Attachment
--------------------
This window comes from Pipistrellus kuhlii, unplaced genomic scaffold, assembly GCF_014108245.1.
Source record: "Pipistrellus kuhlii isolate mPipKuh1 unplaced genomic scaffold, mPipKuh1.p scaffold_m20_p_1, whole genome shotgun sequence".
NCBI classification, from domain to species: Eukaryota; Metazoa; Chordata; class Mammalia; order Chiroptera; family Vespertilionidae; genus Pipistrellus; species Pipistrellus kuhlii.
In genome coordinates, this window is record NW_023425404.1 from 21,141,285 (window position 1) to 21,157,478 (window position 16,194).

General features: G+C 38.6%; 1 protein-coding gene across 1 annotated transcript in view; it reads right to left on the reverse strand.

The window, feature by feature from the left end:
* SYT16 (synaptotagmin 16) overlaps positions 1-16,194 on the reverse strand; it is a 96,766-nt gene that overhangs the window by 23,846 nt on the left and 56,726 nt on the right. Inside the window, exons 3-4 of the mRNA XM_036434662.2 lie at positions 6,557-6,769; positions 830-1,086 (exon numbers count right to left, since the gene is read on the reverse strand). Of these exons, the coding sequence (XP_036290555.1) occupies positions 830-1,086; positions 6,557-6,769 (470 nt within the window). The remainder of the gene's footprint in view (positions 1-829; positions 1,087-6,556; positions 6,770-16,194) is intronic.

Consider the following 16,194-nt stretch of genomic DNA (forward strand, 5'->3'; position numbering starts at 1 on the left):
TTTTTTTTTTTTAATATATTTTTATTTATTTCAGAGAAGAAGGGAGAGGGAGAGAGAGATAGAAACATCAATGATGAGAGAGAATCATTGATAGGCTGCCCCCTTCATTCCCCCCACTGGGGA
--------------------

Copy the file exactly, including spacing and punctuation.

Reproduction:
This window comes from Pipistrellus kuhlii, unplaced genomic scaffold, assembly GCF_014108245.1.
Source record: "Pipistrellus kuhlii isolate mPipKuh1 unplaced genomic scaffold, mPipKuh1.p scaffold_m20_p_1, whole genome shotgun sequence".
NCBI classification, from domain to species: Eukaryota; Metazoa; Chordata; class Mammalia; order Chiroptera; family Vespertilionidae; genus Pipistrellus; species Pipistrellus kuhlii.
In genome coordinates, this window is record NW_023425404.1 from 21,141,285 (window position 1) to 21,157,478 (window position 16,194).

General features: G+C 38.6%; 1 protein-coding gene across 1 annotated transcript in view; it reads right to left on the reverse strand.

The window, feature by feature from the left end:
* SYT16 (synaptotagmin 16) overlaps positions 1-16,194 on the reverse strand; it is a 96,766-nt gene that overhangs the window by 23,846 nt on the left and 56,726 nt on the right. Inside the window, exons 3-4 of the mRNA XM_036434662.2 lie at positions 6,557-6,769; positions 830-1,086 (exon numbers count right to left, since the gene is read on the reverse strand). Of these exons, the coding sequence (XP_036290555.1) occupies positions 830-1,086; positions 6,557-6,769 (470 nt within the window). The remainder of the gene's footprint in view (positions 1-829; positions 1,087-6,556; positions 6,770-16,194) is intronic.

Consider the following 16,194-nt stretch of genomic DNA (forward strand, 5'->3'; position numbering starts at 1 on the left):
TTTTTTTTTTTTAATATATTTTTATTTATTTCAGAGAAGAAGGGAGAGGGAGAGAGAGATAGAAACATCAATGATGAGAGAGAATCATTGATAGGCTGCCCCCTTCATTCCCCCCACTGGGGA